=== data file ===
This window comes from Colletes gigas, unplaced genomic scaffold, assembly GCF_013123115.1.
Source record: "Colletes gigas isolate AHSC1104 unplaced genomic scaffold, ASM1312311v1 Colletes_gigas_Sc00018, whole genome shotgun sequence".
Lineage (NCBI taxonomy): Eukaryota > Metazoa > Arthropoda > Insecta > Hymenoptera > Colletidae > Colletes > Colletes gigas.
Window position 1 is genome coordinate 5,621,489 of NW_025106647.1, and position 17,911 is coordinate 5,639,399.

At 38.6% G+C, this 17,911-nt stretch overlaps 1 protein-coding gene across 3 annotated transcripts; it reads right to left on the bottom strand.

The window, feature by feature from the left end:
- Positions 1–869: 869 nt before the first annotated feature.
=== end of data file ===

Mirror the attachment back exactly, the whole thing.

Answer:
This window comes from Colletes gigas, unplaced genomic scaffold, assembly GCF_013123115.1.
Source record: "Colletes gigas isolate AHSC1104 unplaced genomic scaffold, ASM1312311v1 Colletes_gigas_Sc00018, whole genome shotgun sequence".
Lineage (NCBI taxonomy): Eukaryota > Metazoa > Arthropoda > Insecta > Hymenoptera > Colletidae > Colletes > Colletes gigas.
Window position 1 is genome coordinate 5,621,489 of NW_025106647.1, and position 17,911 is coordinate 5,639,399.

At 38.6% G+C, this 17,911-nt stretch overlaps 1 protein-coding gene across 3 annotated transcripts; it reads right to left on the bottom strand.

The window, feature by feature from the left end:
- Positions 1–869: 869 nt before the first annotated feature.